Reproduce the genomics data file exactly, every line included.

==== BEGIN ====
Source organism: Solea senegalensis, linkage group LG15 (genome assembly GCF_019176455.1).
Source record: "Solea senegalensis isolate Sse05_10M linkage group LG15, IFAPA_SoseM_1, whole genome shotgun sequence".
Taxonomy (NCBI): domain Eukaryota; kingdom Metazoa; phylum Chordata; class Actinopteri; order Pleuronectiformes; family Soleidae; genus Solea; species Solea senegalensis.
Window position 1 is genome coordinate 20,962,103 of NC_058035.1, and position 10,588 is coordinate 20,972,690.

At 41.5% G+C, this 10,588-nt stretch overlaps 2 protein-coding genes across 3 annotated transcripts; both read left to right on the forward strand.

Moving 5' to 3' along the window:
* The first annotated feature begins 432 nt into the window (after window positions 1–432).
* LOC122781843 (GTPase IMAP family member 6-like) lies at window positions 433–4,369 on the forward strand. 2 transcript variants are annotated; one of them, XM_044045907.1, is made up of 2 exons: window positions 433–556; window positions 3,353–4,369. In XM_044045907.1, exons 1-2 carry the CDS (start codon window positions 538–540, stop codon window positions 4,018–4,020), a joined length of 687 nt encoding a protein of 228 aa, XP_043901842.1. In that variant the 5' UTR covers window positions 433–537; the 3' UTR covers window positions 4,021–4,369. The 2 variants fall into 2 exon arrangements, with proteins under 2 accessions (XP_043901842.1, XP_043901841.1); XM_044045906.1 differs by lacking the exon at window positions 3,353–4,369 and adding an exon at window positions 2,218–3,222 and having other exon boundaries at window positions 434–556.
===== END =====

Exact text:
Source organism: Solea senegalensis, linkage group LG15 (genome assembly GCF_019176455.1).
Source record: "Solea senegalensis isolate Sse05_10M linkage group LG15, IFAPA_SoseM_1, whole genome shotgun sequence".
Taxonomy (NCBI): domain Eukaryota; kingdom Metazoa; phylum Chordata; class Actinopteri; order Pleuronectiformes; family Soleidae; genus Solea; species Solea senegalensis.
Window position 1 is genome coordinate 20,962,103 of NC_058035.1, and position 10,588 is coordinate 20,972,690.

At 41.5% G+C, this 10,588-nt stretch overlaps 2 protein-coding genes across 3 annotated transcripts; both read left to right on the forward strand.

Moving 5' to 3' along the window:
* The first annotated feature begins 432 nt into the window (after window positions 1–432).
* LOC122781843 (GTPase IMAP family member 6-like) lies at window positions 433–4,369 on the forward strand. 2 transcript variants are annotated; one of them, XM_044045907.1, is made up of 2 exons: window positions 433–556; window positions 3,353–4,369. In XM_044045907.1, exons 1-2 carry the CDS (start codon window positions 538–540, stop codon window positions 4,018–4,020), a joined length of 687 nt encoding a protein of 228 aa, XP_043901842.1. In that variant the 5' UTR covers window positions 433–537; the 3' UTR covers window positions 4,021–4,369. The 2 variants fall into 2 exon arrangements, with proteins under 2 accessions (XP_043901842.1, XP_043901841.1); XM_044045906.1 differs by lacking the exon at window positions 3,353–4,369 and adding an exon at window positions 2,218–3,222 and having other exon boundaries at window positions 434–556.